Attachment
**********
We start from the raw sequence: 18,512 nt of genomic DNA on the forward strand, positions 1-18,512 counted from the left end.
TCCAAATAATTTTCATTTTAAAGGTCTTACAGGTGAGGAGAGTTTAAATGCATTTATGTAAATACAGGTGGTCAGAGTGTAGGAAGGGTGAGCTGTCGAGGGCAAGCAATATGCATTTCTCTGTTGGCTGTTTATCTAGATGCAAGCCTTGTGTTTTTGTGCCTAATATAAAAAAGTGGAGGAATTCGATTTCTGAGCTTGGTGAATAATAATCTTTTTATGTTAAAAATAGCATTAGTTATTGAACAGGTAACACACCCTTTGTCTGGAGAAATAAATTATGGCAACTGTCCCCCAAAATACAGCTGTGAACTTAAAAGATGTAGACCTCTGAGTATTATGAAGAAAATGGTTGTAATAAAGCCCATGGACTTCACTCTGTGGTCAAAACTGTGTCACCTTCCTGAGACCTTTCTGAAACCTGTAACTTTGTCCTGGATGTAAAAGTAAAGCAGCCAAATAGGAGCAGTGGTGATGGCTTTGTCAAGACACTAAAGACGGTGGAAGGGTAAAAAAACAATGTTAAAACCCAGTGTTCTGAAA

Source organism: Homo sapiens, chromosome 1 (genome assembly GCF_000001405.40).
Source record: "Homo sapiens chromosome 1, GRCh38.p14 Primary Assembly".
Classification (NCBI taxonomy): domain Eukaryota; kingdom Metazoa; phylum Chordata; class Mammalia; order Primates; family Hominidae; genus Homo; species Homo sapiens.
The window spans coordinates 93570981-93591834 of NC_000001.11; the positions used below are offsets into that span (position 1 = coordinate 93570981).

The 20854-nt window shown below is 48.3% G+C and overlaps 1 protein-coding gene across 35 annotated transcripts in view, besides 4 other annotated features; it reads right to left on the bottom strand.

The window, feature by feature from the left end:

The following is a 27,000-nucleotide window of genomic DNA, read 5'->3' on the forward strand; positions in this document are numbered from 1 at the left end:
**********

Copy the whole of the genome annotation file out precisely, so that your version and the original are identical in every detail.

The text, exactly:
We start from the raw sequence: 18,512 nt of genomic DNA on the forward strand, positions 1-18,512 counted from the left end.
TCCAAATAATTTTCATTTTAAAGGTCTTACAGGTGAGGAGAGTTTAAATGCATTTATGTAAATACAGGTGGTCAGAGTGTAGGAAGGGTGAGCTGTCGAGGGCAAGCAATATGCATTTCTCTGTTGGCTGTTTATCTAGATGCAAGCCTTGTGTTTTTGTGCCTAATATAAAAAAGTGGAGGAATTCGATTTCTGAGCTTGGTGAATAATAATCTTTTTATGTTAAAAATAGCATTAGTTATTGAACAGGTAACACACCCTTTGTCTGGAGAAATAAATTATGGCAACTGTCCCCCAAAATACAGCTGTGAACTTAAAAGATGTAGACCTCTGAGTATTATGAAGAAAATGGTTGTAATAAAGCCCATGGACTTCACTCTGTGGTCAAAACTGTGTCACCTTCCTGAGACCTTTCTGAAACCTGTAACTTTGTCCTGGATGTAAAAGTAAAGCAGCCAAATAGGAGCAGTGGTGATGGCTTTGTCAAGACACTAAAGACGGTGGAAGGGTAAAAAAACAATGTTAAAACCCAGTGTTCTGAAA

Source organism: Homo sapiens, chromosome 1 (genome assembly GCF_000001405.40).
Source record: "Homo sapiens chromosome 1, GRCh38.p14 Primary Assembly".
Classification (NCBI taxonomy): domain Eukaryota; kingdom Metazoa; phylum Chordata; class Mammalia; order Primates; family Hominidae; genus Homo; species Homo sapiens.
The window spans coordinates 93570981-93591834 of NC_000001.11; the positions used below are offsets into that span (position 1 = coordinate 93570981).

The 20854-nt window shown below is 48.3% G+C and overlaps 1 protein-coding gene across 35 annotated transcripts in view, besides 4 other annotated features; it reads right to left on the bottom strand.

The window, feature by feature from the left end:

The following is a 27,000-nucleotide window of genomic DNA, read 5'->3' on the forward strand; positions in this document are numbered from 1 at the left end: